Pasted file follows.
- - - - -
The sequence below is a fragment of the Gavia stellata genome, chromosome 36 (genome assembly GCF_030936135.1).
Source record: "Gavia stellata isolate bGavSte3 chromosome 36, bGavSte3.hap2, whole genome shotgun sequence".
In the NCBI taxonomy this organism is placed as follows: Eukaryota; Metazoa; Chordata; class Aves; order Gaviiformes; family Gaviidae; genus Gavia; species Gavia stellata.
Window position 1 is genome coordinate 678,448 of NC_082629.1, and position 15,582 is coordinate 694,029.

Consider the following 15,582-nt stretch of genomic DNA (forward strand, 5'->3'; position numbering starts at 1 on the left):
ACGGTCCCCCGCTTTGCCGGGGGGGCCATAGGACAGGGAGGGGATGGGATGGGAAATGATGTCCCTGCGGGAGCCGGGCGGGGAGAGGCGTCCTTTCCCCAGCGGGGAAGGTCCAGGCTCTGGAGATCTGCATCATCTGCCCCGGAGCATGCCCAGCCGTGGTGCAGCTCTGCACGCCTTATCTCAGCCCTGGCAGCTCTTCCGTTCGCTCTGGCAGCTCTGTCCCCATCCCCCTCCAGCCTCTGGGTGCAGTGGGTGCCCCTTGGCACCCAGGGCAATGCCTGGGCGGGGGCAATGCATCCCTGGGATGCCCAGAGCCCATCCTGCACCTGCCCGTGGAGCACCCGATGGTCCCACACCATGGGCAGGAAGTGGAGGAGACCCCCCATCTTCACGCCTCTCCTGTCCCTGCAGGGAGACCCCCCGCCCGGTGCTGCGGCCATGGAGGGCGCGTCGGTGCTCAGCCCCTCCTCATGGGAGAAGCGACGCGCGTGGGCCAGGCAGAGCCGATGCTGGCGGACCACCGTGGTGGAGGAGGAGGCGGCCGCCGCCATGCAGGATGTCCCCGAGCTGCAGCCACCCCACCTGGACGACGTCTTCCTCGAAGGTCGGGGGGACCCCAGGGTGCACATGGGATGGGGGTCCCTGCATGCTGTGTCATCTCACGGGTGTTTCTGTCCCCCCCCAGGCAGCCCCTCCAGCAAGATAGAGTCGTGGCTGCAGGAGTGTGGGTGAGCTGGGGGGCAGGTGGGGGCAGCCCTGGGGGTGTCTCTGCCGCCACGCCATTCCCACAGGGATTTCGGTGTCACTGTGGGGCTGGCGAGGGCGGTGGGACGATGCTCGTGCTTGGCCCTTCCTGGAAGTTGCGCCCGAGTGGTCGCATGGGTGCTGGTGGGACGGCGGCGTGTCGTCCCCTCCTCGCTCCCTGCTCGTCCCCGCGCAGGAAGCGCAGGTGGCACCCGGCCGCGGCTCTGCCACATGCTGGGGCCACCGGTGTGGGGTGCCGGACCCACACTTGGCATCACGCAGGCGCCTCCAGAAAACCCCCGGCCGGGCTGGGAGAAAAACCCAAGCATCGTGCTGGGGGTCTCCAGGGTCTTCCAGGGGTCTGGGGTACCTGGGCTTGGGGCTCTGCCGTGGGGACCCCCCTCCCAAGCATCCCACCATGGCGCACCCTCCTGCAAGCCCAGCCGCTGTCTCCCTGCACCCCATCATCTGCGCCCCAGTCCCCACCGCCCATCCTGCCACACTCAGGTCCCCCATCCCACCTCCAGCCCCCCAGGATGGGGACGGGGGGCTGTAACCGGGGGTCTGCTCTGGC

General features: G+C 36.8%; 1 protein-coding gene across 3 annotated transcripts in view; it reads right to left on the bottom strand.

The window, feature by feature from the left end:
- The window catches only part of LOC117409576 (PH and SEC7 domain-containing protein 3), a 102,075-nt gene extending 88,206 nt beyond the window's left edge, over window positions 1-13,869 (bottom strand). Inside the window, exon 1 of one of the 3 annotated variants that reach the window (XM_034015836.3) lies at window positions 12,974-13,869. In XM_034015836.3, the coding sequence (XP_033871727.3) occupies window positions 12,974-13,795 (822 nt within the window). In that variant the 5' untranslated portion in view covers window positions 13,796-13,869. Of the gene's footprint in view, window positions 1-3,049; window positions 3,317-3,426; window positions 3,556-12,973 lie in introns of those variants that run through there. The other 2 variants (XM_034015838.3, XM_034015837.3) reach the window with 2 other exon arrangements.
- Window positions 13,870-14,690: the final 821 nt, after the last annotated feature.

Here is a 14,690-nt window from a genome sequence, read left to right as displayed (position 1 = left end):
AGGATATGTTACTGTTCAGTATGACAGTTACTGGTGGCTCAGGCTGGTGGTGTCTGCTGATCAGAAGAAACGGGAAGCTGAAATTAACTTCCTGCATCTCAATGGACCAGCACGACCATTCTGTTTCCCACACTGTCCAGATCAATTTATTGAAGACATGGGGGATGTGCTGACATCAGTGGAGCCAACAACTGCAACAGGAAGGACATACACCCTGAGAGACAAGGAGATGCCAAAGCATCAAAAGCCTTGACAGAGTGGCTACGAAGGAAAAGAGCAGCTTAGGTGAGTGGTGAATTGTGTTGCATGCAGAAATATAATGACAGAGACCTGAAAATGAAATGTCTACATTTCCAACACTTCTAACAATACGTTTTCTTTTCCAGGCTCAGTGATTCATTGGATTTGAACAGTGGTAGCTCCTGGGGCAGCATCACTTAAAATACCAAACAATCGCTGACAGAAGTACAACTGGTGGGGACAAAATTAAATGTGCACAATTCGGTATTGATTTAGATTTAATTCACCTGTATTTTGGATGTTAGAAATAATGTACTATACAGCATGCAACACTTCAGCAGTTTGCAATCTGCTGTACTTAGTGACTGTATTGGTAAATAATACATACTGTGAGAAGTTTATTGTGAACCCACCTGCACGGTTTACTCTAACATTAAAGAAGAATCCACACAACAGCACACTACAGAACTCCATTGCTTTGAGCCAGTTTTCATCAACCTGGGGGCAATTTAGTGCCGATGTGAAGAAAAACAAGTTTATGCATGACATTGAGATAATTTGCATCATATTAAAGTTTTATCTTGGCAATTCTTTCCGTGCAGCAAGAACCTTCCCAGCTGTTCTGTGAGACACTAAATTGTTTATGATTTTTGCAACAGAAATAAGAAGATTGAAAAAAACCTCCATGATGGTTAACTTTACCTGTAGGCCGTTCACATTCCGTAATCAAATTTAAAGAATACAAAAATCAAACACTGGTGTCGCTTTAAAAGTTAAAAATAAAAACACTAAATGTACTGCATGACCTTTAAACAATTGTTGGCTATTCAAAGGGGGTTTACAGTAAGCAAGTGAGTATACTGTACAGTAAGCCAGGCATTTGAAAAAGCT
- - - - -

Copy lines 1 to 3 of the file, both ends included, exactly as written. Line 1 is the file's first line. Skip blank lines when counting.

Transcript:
The sequence below is a fragment of the Gavia stellata genome, chromosome 36 (genome assembly GCF_030936135.1).
Source record: "Gavia stellata isolate bGavSte3 chromosome 36, bGavSte3.hap2, whole genome shotgun sequence".
In the NCBI taxonomy this organism is placed as follows: Eukaryota; Metazoa; Chordata; class Aves; order Gaviiformes; family Gaviidae; genus Gavia; species Gavia stellata.